American Honda is recalling 1.7 million new and used vehicles from 2007 to 2015.» Read More
Volkswagen and Daimler are recalling 1.5 million vehicles in the United States due to potentially faulty airbags made by Takata.
Monkeys threw a wrench into Asian markets in the Lunar New Year's first week of trading, with sell-offs in Japan, Singapore and Down Under Wednesday.
Australian and Japanese markets tumbled on Tuesday, as investors pulled cash from stocks in favor of safe havens.
Japan's NIkkei 225 retraced losses of as much as 1.5 percent in afternoon trade to close 184.71 points, or 1.10 percent, higher.
Asian markets came under pressure Friday, closing mixed despite Wall Street's positive finish overnight, as a newly weaker dollar brought fresh concerns.
U.S. stock futures were steady this morning, after a solid rally Wednesday. But Wall Street was still lower for the week, with the Dow, S&P 500, and Nasdaq struck in correction territory.
Most Asian markets closed up on Thursday, following a mostly higher finish on Wall Street overnight amid an oil price surge.
Asian stocks closed sharply lower on Wednesday, after Wall Street sold off as much as 2 percent overnight amid a plunge in oil prices.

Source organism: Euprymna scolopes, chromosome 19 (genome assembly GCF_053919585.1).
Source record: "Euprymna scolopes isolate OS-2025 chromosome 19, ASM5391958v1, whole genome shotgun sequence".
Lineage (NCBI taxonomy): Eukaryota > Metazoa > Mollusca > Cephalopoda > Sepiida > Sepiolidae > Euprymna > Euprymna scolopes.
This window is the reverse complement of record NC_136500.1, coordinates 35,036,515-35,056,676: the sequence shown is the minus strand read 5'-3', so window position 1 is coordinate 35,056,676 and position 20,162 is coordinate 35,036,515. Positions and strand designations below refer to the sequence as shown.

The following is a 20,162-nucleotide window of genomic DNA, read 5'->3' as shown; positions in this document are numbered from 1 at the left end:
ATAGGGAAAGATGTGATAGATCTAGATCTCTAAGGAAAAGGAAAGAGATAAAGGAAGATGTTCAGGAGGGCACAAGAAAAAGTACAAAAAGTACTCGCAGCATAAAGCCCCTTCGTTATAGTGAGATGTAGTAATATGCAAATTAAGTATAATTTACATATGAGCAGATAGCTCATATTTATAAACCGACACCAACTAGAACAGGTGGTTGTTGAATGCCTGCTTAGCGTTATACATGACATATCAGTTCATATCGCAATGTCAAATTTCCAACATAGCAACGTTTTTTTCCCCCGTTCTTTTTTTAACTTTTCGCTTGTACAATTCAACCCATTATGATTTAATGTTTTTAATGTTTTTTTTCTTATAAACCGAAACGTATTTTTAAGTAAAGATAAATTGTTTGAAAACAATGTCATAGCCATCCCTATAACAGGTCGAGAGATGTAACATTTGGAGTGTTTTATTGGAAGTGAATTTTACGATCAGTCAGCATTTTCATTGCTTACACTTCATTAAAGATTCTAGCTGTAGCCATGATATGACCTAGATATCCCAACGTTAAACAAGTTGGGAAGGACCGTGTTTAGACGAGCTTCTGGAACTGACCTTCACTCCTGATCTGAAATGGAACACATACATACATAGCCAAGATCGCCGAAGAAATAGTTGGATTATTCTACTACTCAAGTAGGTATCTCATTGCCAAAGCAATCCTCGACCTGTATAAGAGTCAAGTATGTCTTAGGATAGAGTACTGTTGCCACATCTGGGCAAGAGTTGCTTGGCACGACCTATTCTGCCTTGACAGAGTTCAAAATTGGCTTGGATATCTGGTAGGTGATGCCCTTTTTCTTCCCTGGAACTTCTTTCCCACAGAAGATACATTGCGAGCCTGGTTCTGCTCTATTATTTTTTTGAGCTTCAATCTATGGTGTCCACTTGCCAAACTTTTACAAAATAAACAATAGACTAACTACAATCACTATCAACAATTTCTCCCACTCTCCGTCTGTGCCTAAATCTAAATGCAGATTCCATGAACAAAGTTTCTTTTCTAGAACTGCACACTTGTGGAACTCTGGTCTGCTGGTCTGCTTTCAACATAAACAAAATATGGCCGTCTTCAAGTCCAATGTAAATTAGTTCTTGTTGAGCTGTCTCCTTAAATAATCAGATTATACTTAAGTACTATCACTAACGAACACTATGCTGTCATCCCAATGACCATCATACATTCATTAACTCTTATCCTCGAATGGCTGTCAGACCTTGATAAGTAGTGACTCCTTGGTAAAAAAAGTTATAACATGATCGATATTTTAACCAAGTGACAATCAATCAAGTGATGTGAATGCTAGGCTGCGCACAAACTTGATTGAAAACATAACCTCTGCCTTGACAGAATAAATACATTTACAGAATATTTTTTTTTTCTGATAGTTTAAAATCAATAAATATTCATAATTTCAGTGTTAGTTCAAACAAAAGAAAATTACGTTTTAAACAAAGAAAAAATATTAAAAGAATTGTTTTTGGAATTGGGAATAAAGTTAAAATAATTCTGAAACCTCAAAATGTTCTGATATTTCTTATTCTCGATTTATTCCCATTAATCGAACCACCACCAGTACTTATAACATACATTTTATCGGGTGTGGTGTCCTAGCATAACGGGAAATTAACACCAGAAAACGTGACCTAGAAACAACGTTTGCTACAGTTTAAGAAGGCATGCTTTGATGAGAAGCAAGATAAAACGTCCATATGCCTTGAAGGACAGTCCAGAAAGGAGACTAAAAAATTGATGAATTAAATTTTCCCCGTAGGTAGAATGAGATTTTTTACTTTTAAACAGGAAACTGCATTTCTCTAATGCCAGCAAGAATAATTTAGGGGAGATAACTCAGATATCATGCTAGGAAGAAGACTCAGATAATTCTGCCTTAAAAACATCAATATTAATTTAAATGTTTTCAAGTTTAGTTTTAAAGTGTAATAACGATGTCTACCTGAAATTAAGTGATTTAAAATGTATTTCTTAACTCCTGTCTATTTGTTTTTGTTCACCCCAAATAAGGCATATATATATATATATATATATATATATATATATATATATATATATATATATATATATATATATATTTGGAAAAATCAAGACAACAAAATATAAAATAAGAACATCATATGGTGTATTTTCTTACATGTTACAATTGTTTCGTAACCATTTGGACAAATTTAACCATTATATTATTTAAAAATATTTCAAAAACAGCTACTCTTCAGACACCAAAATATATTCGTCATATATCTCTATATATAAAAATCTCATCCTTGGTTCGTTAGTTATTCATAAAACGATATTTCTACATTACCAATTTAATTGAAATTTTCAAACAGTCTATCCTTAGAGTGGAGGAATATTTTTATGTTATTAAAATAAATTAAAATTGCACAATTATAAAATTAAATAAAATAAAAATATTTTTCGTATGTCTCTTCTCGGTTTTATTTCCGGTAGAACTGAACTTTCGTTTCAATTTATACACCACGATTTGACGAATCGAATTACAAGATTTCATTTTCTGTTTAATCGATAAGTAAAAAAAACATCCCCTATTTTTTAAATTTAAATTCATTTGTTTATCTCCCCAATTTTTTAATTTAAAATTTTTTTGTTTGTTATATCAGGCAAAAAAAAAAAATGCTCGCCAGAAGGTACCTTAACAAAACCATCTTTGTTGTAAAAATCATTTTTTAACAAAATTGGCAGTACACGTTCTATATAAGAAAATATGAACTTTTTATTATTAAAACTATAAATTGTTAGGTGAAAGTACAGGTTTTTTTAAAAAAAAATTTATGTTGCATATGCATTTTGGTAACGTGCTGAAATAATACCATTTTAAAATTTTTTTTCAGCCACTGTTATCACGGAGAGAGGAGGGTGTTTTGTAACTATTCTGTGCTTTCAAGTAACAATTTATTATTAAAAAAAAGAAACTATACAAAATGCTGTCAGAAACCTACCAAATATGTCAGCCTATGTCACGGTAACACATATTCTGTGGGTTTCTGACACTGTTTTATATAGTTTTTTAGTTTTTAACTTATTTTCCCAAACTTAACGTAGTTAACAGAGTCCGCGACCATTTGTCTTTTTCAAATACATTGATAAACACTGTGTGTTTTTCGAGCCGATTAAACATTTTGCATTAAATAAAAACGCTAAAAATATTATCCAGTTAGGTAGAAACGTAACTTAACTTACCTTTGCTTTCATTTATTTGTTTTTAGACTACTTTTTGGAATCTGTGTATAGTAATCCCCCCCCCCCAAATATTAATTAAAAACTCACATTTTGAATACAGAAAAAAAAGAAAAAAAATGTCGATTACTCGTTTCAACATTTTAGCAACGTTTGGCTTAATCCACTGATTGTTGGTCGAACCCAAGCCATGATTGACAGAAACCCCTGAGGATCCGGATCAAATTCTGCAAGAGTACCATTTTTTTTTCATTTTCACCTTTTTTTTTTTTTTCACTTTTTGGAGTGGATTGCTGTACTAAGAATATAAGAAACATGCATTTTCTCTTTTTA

Sales fell less than 1 percent to 1.1 million, according to Autodata Corp. The mid-January storm, which buried New York and Washington D.C. under more than 2 feet of snow, cost automakers around 15,000 vehicle sales, said John Humphrey, J.D. Power's senior vice president of automotive. Ford, Toyota, Honda and Volkswagen all saw sales decline from last January.
Data showing the economy barely grew in the fourth quarter could set the tone for markets Friday.
Asia markets were mixed, but largely trimmed earlier losses, despite Wall Street's fall after the Fed appeared to temper its expectations for U.S. growth.
Regulators said Takata declared 5.1 million U.S. vehicles defective. The company disclosed an 11th death could be linked to a faulty airbag.
Asian markets advanced Monday, continuing to recover from the global rout that hammered stocks in the first few weeks of 2016.
Buckle up and buffer your portfolio: A market pro gives his predictions on what lies ahead in the coming months for stock investors.
Asian markets bounced Friday, tracking a rally in European and U.S. markets, getting a boost from an uptick in oil prices and comments from the ECB.
Asia markets lost early gains and slid into negative territory, following another Wall Street selloff on concerns over global growth, China and oil.
Asian stocks tumbled Wednesday, with Japan's Nikkei entering the bear market, as global sentiment remains low on concerns over economic growth, China, and low oil prices.
Major Asian stock markets ended down Friday, erasing early gains despite a positive finish from Wall Street overnight.
Asia's major markets closed mostly lower, with the exception of China, as investor sentiment in the region remained fragile.
At the North American International Auto Show, the new edition of Honda's Civic was given the top car award. USA Today reports.